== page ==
World Trade Center Review
The morning of Tuesday, September 11th, 2001 begins like any other morning for the day shift of the Port Authority police precinct in New York. The cops get suited up, attend roll call, and go to work, helping tourists and dealing with petty crime on the streets of Southern Manhattan.
At 8.46am, a plane strikes the North Tower of the World Trade Center. A quarter of an hour later, a second plane crashes into the South Tower. A group of Port Authority cops, headed by duty sergeant John McLoughlin (Nicolas Cage) hurriedly assemble outside the complex, their job to help evacuate the Twin Towers. Together with four volunteers, including Officer Will Jimeno (Michael Peña), McLoughlin enters the World Trade Center's concourse. Shortly after, at 9.59am, the South Tower collapses.
Oliver Stone's World Trade Center recounts what happened to McLoughlin and Jimeno after they woke up, buried in the wreckage, neither of them able to move. It also recalls how their wives, Donna McLoughlin (Maria Bello) and Allison Jimeno (Maggie Gyllenhaal) and their families coped with the knowledge that the men were missing and in all likelihood dead.
This is a very well-meaning film, telling a true story about good people who went through hell. It doesn't disgrace the material - this certainly isn't the Pearl Harbor-style travesty everyone expected from Hollywood. Dispensing with his usual visual gimmicks and returning to a conventional filmmaking style for the first time since Heaven And Earth, Oliver Stone has delivered a sober and respectful film.
Unfortunately, he hasn't delivered a very gripping one. World Trade Center is the very definition of "worthy but dull". It takes over two hours to tell a story in which very little happens and whose ending we already know.
The script by Andrea Berloff, based on the testimony of the people involved, springs no surprises, finds no insights and doesn't delve deeply enough into its characters to make them interesting. What happens is what we'd have guessed must have happened: the cops try and keep each other's spirits up while they await rescue and their families agonise over the prospect of losing a loved one while they wait for news.
This is a true story that might inspire a moving documentary, in which we heard what happened from the mouths of the people involved and watched news footage of the men being pulled from the rubble. As a feature film however, with Hollywood stars playing the participants, it doesn't work. It's a drama that contains very little actual drama.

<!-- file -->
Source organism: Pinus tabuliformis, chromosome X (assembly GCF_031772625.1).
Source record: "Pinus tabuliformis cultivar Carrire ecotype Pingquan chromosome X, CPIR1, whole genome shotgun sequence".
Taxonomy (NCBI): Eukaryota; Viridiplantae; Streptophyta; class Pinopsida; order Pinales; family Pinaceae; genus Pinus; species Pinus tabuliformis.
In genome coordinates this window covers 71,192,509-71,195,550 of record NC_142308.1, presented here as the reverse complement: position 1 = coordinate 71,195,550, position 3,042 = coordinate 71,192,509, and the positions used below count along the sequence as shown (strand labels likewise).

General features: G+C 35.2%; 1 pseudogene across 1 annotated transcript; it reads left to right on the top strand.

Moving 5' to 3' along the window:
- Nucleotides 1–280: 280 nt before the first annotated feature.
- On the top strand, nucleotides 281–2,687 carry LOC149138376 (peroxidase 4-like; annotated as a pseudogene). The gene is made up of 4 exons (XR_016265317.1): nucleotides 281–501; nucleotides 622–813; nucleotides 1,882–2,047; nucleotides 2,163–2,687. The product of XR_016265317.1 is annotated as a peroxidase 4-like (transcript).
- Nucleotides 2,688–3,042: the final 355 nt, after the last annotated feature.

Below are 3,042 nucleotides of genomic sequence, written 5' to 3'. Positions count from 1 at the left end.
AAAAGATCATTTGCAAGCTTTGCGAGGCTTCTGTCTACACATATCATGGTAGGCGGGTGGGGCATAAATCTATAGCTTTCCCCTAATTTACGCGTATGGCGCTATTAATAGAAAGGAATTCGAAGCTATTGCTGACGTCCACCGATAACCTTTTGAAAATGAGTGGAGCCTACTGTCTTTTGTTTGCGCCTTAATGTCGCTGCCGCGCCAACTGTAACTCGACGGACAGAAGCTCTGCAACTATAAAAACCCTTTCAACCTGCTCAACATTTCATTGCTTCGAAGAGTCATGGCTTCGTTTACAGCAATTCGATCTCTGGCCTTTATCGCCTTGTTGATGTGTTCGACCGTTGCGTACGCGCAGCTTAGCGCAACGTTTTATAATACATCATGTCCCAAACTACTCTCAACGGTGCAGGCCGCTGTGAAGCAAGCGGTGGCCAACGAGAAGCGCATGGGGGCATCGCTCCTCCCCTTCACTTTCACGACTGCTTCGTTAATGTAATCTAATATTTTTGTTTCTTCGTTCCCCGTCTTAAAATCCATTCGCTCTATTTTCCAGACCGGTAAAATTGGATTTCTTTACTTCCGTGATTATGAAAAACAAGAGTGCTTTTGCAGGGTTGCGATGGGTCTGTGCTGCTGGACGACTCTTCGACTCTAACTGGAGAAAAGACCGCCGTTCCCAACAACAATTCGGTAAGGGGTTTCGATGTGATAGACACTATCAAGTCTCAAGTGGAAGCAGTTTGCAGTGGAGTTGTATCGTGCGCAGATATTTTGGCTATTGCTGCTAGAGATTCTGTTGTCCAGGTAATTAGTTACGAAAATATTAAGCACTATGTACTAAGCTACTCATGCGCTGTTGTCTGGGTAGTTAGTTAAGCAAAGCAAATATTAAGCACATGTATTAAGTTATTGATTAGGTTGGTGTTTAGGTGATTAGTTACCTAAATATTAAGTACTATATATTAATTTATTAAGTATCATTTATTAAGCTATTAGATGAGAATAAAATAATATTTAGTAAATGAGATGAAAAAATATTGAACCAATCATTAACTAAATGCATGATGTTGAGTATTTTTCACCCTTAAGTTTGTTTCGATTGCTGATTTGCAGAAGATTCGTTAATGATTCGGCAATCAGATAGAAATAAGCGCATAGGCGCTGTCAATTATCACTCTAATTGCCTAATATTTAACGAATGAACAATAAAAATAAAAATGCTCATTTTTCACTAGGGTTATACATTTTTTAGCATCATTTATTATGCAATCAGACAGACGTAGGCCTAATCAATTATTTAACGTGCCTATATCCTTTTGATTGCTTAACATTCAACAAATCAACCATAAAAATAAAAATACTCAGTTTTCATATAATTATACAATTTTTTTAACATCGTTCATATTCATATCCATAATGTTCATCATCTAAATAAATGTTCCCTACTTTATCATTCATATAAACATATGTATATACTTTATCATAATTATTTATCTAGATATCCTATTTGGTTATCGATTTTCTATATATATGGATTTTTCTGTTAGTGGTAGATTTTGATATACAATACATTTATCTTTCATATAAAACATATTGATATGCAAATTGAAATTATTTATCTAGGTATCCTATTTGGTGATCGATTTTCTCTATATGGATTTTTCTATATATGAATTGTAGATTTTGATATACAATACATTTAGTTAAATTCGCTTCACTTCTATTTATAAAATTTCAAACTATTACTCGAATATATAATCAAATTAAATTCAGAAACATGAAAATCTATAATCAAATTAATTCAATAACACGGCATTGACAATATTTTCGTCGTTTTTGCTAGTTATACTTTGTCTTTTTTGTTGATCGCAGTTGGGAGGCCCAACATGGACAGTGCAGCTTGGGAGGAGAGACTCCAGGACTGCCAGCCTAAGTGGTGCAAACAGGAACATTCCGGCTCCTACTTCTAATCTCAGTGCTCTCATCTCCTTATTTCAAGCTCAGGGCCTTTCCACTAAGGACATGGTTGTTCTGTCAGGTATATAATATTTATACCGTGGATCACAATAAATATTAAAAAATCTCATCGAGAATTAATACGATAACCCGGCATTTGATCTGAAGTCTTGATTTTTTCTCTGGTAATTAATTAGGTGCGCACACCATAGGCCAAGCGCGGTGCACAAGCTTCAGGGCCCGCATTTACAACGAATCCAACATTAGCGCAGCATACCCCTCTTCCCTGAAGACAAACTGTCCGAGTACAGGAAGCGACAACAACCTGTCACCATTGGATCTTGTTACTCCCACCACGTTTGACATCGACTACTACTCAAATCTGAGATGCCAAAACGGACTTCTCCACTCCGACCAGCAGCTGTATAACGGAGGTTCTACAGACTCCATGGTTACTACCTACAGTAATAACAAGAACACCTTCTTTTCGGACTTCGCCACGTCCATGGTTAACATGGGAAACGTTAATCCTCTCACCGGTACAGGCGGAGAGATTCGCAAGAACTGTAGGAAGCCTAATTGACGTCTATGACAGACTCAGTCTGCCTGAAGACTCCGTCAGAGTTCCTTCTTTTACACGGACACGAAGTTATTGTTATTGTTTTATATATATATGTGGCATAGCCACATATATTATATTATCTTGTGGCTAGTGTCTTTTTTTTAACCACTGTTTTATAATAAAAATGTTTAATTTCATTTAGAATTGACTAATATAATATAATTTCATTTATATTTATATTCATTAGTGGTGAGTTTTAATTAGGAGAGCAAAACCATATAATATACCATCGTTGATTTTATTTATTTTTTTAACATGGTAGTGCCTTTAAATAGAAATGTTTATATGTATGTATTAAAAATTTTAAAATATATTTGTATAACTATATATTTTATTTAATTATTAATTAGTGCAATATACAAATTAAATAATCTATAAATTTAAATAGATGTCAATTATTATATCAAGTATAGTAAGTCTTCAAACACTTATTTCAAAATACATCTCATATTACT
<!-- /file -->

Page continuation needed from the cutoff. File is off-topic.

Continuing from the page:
Ron Howard's Apollo 13, which this film resembles in many ways, kept us involved because its stranded astronauts and the men in Mission Control were constantly solving problems and fighting for survival. The characters in World Trade Center can do nothing but wait and hope. If there's an interesting way to convey that, Stone and Berloff haven't found it.
The casting is very hit and miss. Nicolas Cage and Michael Peña effectively disappear into their parts but Maria Bello and Maggie Gyllenhaal, who are playing working class cops' wives with several children between them, never look like anything other than glamourous actresses.
The most effective performance in the movie is by Michael Shannon, who plays Staff Sergeant Karnes, a former US Marine and pious Christian who felt compelled by God to go to Ground Zero and help with the rescue. It was his efforts that saved the two cops' lives. Here's a genuinely intriguing character I'd like to have known more about but he's given very little screen time.
World Trade Center is well made, as you'd expect from Oliver Stone. A lot of money has obviously been spent on it and the results are visually and aurally impressive. However, in terms of drawing us into the story, Stone's gloss compares poorly to the quasi-documentary style Paul Greengrass gave United 93, which is an infinitely more effective cinematic treatment of 9/11.
Greengrass's film puts you through the experience its characters had that morning and it stays with you long after seeing it. It captures well the mounting horror most of us felt on the day. Stone's movie leaves the horror in the background, keeps the audience at a comfortable distance with its Hollywood sheen and lets us off with a happy ending. For all its good intentions, it's a poor attempt to tackle the subject matter and it's a major disappointment from Stone.